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An online search of Te Ūaka's collection using a specific keyword or theme can reveal all manner of intriguing objects which convey stories of particular times and cultural practices.
Our first item is a well used carpet bag, a style of travel luggage in widespread use from the mid 1800s. Often made by saddle makers, they were a simple design with a frame at the top to support the opening and were relatively inexpensive to produce from offcuts of Oriental rugs or 'Brussels' carpeting. Lighter and more portable than a wooden or metal trunk, a good quality bag could last a lifetime, as evidenced by this example.
Such bags met the needs of those wanting to carry a few essential possessions with them on a journey; you might well imagine an English woman in the 1850s, fresh off the migrant ships to Ōhinehou Lyttelton, trudging over the Bridle Path with a carpet bag in one hand and a child perched on her opposite hip. Much later, in the hippie heyday of the 1960s, the popularity of the carpet bag enjoyed a resurgence, with a renewed appreciation of their practicality and the well worn patina of century old fabrics.
Our second object is an elaborately beaded fan bag which manifests hours of intricate handwork by its maker, very often the same woman who then carried it over her arm to some elegant occasion. Sometimes referred to as a reticule (from the Latin reticulum for 'net', since early examples were made from netting), or ridicule, they became popular in the early 18th century Regency period and continued so throughout the Victorian era.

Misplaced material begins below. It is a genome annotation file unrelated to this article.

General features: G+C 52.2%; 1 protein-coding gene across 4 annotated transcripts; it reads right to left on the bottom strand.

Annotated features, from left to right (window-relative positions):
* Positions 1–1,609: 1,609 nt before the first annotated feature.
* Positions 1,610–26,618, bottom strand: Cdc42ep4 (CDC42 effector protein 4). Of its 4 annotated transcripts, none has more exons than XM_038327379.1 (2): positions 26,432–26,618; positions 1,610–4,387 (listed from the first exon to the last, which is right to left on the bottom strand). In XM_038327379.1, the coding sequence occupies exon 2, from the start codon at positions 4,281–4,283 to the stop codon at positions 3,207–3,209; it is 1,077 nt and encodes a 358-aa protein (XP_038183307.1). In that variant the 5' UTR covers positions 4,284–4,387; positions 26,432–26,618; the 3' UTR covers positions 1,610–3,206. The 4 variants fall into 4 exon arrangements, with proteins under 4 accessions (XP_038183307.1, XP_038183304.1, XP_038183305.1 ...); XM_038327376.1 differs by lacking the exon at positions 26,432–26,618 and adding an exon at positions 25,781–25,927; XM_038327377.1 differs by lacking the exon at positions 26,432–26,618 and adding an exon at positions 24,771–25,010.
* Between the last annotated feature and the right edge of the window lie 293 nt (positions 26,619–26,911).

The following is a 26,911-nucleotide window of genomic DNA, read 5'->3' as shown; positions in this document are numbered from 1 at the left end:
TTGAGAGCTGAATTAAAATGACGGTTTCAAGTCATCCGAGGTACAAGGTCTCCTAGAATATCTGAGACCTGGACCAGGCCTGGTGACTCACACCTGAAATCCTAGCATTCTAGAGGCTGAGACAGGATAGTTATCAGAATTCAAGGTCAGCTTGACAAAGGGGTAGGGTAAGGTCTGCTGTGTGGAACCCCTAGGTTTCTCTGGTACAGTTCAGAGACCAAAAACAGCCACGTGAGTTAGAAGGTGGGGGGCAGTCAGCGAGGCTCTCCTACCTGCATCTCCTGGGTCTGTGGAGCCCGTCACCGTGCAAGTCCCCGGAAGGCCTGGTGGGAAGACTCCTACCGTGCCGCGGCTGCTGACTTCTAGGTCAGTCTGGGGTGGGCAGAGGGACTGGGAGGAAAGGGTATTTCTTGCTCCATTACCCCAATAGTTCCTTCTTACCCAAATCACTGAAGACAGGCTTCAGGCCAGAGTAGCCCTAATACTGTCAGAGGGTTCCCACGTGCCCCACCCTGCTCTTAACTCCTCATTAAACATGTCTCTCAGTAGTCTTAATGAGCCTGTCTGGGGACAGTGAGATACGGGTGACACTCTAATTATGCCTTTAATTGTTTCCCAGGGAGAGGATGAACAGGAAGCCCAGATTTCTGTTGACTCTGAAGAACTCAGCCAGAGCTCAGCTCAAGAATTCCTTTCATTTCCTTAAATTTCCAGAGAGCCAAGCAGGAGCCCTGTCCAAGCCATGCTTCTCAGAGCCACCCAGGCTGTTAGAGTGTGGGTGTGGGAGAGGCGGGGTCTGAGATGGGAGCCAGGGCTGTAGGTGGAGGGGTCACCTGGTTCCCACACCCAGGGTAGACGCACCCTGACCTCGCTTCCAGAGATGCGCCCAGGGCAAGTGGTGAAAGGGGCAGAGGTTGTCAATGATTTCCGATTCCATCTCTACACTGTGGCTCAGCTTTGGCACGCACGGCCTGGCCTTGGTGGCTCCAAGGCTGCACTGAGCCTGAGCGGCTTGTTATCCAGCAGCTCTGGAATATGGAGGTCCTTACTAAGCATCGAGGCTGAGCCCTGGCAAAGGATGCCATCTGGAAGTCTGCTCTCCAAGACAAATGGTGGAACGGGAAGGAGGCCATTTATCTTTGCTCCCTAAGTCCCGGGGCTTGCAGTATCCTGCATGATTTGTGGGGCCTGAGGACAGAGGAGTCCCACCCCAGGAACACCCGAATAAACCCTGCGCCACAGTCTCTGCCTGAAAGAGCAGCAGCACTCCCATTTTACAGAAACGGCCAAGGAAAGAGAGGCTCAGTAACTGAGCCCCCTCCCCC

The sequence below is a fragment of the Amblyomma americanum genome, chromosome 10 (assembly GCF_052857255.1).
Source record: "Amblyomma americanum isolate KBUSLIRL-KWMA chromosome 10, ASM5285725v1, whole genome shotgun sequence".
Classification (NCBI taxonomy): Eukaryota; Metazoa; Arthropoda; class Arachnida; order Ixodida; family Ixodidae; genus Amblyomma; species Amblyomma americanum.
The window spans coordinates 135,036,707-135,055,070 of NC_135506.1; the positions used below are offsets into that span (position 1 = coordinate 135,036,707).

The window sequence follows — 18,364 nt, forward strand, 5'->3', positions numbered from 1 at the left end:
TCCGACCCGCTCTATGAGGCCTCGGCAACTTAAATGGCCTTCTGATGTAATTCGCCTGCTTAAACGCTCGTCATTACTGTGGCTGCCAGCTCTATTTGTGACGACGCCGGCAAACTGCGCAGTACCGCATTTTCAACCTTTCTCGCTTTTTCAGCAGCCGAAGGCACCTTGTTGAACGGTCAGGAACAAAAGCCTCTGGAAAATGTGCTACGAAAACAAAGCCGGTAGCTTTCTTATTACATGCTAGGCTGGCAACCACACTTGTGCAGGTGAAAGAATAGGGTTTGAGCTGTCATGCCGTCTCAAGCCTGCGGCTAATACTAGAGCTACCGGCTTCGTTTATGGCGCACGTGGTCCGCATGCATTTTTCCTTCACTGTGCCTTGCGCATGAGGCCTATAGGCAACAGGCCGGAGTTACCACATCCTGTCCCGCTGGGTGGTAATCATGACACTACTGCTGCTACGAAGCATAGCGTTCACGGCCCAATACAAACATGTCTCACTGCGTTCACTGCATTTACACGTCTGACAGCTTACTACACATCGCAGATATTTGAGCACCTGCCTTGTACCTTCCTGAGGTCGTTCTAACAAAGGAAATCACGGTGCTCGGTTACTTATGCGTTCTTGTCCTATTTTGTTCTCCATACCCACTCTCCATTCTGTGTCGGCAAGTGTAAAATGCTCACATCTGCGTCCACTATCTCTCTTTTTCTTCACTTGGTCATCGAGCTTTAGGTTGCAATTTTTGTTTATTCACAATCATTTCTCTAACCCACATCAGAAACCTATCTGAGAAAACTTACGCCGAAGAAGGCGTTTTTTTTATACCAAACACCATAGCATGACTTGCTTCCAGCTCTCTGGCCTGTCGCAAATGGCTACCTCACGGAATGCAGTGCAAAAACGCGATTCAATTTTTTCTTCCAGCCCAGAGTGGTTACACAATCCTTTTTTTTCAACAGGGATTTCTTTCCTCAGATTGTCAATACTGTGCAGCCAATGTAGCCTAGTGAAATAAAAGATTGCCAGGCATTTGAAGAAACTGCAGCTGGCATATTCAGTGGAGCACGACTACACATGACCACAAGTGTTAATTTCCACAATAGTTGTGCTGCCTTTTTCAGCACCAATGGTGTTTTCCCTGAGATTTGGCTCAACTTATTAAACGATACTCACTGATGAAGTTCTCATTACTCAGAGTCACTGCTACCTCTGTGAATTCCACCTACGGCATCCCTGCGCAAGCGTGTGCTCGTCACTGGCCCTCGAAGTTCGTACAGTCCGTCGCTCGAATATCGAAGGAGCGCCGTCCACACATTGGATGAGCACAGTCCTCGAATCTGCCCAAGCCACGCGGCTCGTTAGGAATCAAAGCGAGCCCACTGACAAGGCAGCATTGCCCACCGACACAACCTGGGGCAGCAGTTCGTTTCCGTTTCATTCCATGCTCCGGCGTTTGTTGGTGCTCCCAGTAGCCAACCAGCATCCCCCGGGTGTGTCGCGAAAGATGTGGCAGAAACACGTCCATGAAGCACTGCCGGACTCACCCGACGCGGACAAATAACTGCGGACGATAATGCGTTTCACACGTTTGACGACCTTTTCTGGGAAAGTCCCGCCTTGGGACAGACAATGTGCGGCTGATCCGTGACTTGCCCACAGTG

A woman's bag might contain little more than a fan and a handkerchief; nevertheless it could be a powerful symbol of status. The folding fan was introduced to Europe from Japan in the 16th century; their popularity soared in Victorian times and they became a hallmark of upper class pretensions in a highly stratified society. They could keep away insects, provide opportunities for coquetry and shield a face from heat, especially important when make up was often wax based!
Our third selection is arguably one of the most unusual items in the Collection – made from a preserved armadillo shell, it is lined with red material and constructed so that the tail makes the handle. The name armadillo translates delightfully from its Spanish origins as ‘little armoured one’ – these mammals, which belong to the same classification as anteaters and sloths, are an important food source in their native Central and South America and Mexico. The animal's shells have traditionally been used in the Andes to make the back of the charango, a type of lute.
Most species of armadillo are not listed as endangered, yet some are considered vulnerable, although the nine-banded Dasypus novemcinctus appears to be increasing its spread across the southern states of the USA. Encountering these creatures in the late 1890s, an enterprising German immigrant, one Charles Aplet of Kendall County, Texas, struck upon the bright idea to turn them into baskets. His Armadillo Basket Factory shipped a staggering 40,000 products globally in its first six years of production. After exhibiting at the St Louis World Fair in 1904, the popularity of the basket resulted in increased production, along with other strange items made from armadillo bodies, such as lamps, desk sets and smoking stands! It is quite likely that the Museum's basket originated from this source, then making its way ‘down under’.